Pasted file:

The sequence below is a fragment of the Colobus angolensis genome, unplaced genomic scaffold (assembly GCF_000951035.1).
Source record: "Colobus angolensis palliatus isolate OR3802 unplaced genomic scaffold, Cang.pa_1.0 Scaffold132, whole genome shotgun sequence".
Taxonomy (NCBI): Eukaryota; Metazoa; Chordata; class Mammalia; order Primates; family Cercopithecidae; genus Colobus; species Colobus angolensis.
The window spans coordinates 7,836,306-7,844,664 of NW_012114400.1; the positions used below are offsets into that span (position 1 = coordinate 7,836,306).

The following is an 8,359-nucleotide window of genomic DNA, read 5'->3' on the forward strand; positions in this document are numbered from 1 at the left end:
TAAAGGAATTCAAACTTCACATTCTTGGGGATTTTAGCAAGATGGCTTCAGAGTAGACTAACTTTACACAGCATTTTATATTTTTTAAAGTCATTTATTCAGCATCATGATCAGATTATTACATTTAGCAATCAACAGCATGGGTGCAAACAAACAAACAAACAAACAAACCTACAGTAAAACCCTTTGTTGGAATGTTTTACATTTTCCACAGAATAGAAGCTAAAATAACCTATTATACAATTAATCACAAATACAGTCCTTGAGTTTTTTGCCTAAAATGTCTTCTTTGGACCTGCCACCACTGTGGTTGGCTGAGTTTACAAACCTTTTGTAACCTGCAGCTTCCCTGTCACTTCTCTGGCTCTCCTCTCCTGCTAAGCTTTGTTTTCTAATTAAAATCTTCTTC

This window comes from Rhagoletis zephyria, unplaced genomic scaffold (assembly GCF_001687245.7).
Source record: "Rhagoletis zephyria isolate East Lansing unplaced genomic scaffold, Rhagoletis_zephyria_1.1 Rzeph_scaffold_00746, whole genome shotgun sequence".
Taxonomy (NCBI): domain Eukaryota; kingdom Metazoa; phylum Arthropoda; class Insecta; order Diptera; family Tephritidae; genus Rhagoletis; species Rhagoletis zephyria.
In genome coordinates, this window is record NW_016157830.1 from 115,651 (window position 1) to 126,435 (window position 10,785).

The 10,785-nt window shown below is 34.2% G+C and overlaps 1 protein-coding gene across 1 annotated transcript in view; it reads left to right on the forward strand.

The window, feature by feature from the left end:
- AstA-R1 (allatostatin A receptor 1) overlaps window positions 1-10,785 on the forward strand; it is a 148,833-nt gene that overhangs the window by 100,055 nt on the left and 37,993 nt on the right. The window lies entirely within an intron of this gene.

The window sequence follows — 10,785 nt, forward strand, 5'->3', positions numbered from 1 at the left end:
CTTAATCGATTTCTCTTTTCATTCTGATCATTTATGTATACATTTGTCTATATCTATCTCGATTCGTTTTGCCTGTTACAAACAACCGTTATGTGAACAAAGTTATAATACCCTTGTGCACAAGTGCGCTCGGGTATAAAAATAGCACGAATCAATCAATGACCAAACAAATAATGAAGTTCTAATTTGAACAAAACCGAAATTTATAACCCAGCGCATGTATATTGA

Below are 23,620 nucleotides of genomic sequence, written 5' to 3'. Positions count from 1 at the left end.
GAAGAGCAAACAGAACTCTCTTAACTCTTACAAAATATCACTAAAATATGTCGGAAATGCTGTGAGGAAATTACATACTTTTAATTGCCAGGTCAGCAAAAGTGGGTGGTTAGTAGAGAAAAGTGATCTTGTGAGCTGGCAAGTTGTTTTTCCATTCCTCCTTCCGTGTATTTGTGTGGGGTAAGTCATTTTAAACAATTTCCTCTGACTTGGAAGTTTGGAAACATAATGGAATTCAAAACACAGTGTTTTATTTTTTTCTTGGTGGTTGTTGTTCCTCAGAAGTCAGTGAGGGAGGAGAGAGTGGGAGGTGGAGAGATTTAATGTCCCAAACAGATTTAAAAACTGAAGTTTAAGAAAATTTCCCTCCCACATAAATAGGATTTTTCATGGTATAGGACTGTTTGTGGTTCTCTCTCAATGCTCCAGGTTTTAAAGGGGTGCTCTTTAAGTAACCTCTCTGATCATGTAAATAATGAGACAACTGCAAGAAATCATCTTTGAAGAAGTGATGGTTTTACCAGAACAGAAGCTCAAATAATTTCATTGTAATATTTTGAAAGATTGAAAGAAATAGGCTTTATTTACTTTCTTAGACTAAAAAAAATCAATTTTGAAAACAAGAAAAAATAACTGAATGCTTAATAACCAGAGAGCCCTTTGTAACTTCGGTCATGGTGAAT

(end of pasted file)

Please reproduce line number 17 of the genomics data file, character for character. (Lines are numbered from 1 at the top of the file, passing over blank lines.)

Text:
GAAGAGCAAACAGAACTCTCTTAACTCTTACAAAATATCACTAAAATATGTCGGAAATGCTGTGAGGAAATTACATACTTTTAATTGCCAGGTCAGCAAAAGTGGGTGGTTAGTAGAGAAAAGTGATCTTGTGAGCTGGCAAGTTGTTTTTCCATTCCTCCTTCCGTGTATTTGTGTGGGGTAAGTCATTTTAAACAATTTCCTCTGACTTGGAAGTTTGGAAACATAATGGAATTCAAAACACAGTGTTTTATTTTTTTCTTGGTGGTTGTTGTTCCTCAGAAGTCAGTGAGGGAGGAGAGAGTGGGAGGTGGAGAGATTTAATGTCCCAAACAGATTTAAAAACTGAAGTTTAAGAAAATTTCCCTCCCACATAAATAGGATTTTTCATGGTATAGGACTGTTTGTGGTTCTCTCTCAATGCTCCAGGTTTTAAAGGGGTGCTCTTTAAGTAACCTCTCTGATCATGTAAATAATGAGACAACTGCAAGAAATCATCTTTGAAGAAGTGATGGTTTTACCAGAACAGAAGCTCAAATAATTTCATTGTAATATTTTGAAAGATTGAAAGAAATAGGCTTTATTTACTTTCTTAGACTAAAAAAAATCAATTTTGAAAACAAGAAAAAATAACTGAATGCTTAATAACCAGAGAGCCCTTTGTAACTTCGGTCATGGTGAAT